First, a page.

Tony Knowles (politician)

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Tony Knowles
GovTonyKnowles.jpg
7th Governor of Alaska
In office
December 5, 1994 – December 2, 2002
Lieutenant Fran Ulmer
Preceded by Walter J. Hickel
Succeeded by Frank Murkowski
Mayor of Anchorage
In office
1982–1987
Preceded by George M. Sullivan
Succeeded by Tom Fink
Personal details
Born (1943-01-01) January 1, 1943 (age 71)
Tulsa, Oklahoma
Political party Democratic
Spouse(s) Susan Knowles
Residence Anchorage, Alaska
Alma mater Yale University
Profession Businessman
Military service
Service/branch United States Army
Battles/wars Vietnam War

Anthony Carroll "Tony" Knowles (born January 1, 1943) is an American Democratic politician and businessman who served as the seventh Governor of Alaska from December 1994 to December 2002. Barred from seeking a third consecutive term as governor in 2002, he ran unsuccessfully for Senate in 2004 and again for governor in 2006.

Earlier life[edit]

Knowles was born in Tulsa, Oklahoma. He volunteered for the United States Army in 1962, joining the 82nd Airborne Division, and later served in Vietnam. Knowles achieved passage of legislation to create guaranteed veterans housing in the state's Pioneer's Homes, and honored their service through official days of recognition and the naming of Mount POW/MIA.[1]

He earned a degree in economics from Yale University in 1968. There, he was a Delta Kappa Epsilon fraternity (Phi chapter) brother of George W. Bush. After graduation, he moved to Alaska and worked on oil drilling rigs on the North Slope and in Cook Inlet. In 1969, Knowles started his first of four restaurants including the Downtown Deli & Café in Anchorage.

An avid fly fisherman, cross-country skier, and (retired) marathon runner, Tony Knowles and his wife Susan currently reside in Anchorage, Alaska. They have three children, Devon, Luke, and Sara. His older brother, Porter Knowles, resides in Kansas.

Political career[edit]

After three terms in the Anchorage Assembly, he served two terms as mayor of Anchorage from 1981 to 1987. Knowles first ran for governor in 1990, but was defeated by Walter Hickel. In 1994, he defeated former lieutenant governor Stephen McAlpine in the Democratic primary and was elected governor in the general election. Knowles's election was surprisingly close, but he also benefitted from the split conservative vote due to a strong third-party gubernatorial bid by the sitting lieutenant governor. In the election, Knowles received 41.1%, Republican candidate Jim Campbell 40.8% and lieutenant governor Jack Coghill of the Alaskan Independence Party 13%.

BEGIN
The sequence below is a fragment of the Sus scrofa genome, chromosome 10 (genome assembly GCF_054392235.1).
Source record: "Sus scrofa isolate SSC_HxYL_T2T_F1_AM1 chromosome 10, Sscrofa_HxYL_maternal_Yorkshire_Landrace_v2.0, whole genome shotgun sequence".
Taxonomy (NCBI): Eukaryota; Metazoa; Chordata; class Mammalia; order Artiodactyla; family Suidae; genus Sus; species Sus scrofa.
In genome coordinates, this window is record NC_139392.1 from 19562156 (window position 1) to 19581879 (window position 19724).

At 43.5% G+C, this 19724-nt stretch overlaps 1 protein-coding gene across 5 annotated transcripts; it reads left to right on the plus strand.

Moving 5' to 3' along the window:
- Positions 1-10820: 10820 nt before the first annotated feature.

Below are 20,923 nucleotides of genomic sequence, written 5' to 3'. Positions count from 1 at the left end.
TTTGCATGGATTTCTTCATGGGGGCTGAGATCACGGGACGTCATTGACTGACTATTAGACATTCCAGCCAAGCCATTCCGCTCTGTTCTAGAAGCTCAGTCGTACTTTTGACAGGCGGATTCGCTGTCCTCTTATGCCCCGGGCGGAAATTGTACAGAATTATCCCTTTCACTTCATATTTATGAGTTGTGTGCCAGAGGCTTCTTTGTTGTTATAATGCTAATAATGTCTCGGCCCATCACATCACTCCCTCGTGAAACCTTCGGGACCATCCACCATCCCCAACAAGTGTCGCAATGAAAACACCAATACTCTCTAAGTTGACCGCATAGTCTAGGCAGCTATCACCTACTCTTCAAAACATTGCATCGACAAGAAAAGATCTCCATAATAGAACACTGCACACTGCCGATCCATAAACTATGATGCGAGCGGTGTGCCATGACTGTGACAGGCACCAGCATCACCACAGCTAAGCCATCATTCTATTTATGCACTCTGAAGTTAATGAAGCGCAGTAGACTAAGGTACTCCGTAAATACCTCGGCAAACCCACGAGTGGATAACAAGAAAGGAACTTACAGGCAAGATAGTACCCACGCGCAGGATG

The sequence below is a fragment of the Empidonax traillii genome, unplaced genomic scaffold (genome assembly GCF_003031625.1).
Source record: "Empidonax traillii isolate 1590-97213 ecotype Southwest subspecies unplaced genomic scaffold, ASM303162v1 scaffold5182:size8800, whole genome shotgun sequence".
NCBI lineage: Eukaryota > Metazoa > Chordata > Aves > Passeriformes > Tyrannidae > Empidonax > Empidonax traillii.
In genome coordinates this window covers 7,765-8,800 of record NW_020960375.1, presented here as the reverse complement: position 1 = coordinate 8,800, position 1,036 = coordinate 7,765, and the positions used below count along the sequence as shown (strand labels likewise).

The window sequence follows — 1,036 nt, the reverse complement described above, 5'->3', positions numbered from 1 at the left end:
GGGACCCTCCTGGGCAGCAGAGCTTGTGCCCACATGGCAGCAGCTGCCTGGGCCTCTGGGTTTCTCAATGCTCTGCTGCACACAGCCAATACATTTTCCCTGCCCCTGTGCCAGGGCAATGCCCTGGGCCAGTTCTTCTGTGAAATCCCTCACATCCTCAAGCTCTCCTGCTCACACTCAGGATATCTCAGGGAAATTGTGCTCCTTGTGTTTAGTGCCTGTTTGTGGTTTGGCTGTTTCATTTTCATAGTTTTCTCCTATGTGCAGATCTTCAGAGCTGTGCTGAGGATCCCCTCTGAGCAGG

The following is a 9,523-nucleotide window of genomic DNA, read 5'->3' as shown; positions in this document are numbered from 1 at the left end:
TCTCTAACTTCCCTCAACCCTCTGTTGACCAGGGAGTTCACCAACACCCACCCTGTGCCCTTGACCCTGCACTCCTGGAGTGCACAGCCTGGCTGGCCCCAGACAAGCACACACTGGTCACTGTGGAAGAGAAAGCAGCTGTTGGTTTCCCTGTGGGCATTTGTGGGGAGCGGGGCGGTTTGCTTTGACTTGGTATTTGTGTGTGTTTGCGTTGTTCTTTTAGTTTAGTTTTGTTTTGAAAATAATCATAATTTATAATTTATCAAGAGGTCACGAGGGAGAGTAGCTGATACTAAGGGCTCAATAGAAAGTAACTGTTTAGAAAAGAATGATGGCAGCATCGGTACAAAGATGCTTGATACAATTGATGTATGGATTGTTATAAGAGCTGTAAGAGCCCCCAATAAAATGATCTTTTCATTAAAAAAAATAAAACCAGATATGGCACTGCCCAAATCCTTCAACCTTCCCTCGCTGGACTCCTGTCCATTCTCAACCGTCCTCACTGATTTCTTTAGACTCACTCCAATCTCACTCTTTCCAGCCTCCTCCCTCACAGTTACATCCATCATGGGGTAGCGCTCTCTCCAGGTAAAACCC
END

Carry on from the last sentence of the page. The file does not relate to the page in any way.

Knowles won the 1998 election in a landslide, defeating Republican John Lindauer 51%-18%. Knowles's margin of victory in this race was due largely to a collapsed campaign from Republican John Lindauer, controversy surrounding Lindauer and his misrepresentation of facts on campaign finance documents, and questions about Lindauer's state residency.[2] Republican Robin L. Taylor, who was defeated in the primary by Lindauer, garnered 20% of the vote after announcing his write-in campaign only one week prior to the election. Knowles did not run for reelection in 2002 due to a consecutive two-term limit. Alaska law allows for more terms, but requires a break between two consecutive terms and a third.

Knowles was chair of the Western Governors' Association in 1997, two-term chair of the Interstate Oil & Gas Compact Commission, and a member of the Pew Oceans Commission (POC).

During his term, Knowles established Denali Kid Care, which provides basic health care for 25,000 children and 5,000 pregnant women. The National Child Welfare League named Knowles as their Child Advocate of the Year in 1998.[citation needed]

A strong supporter of the Alaska National Guard, Knowles was recipient of the Guard's Pro Patria award and the 2001 Charles Dick Silver Medal of Merit.[3]

Governor Knowles forged the "Millennium Agreement", a government-to-government agreement with tribes to foster rural delivery of services and economic development. He earned special recognition by the National Congress of American Indians in 2001 and, with Marshall Lind, the 2002 Alaska Federation of Natives Denali Award, the highest award given to a non-native.[4]

Knowles pushed Canadian officials to adopt his "safe passage" principle to protect Pacific salmon and their freshwater habitat, leading to the successful negotiation of the first coast wide salmon treaty in decades.

During his final term as governor, Republicans in the Alaska Legislature attacked him as a weak leader who avoided taking a position on several issues, as exemplified by their "Where's Tony?" campaign.

In 2004, he ran for the United States Senate, as the Democratic challenger to Republican incumbent Lisa Murkowski, who had been appointed to her seat by her father, former Senator then Governor Frank Murkowski. Knowles was at first thought likely to win by many, but he was narrowly defeated in the election.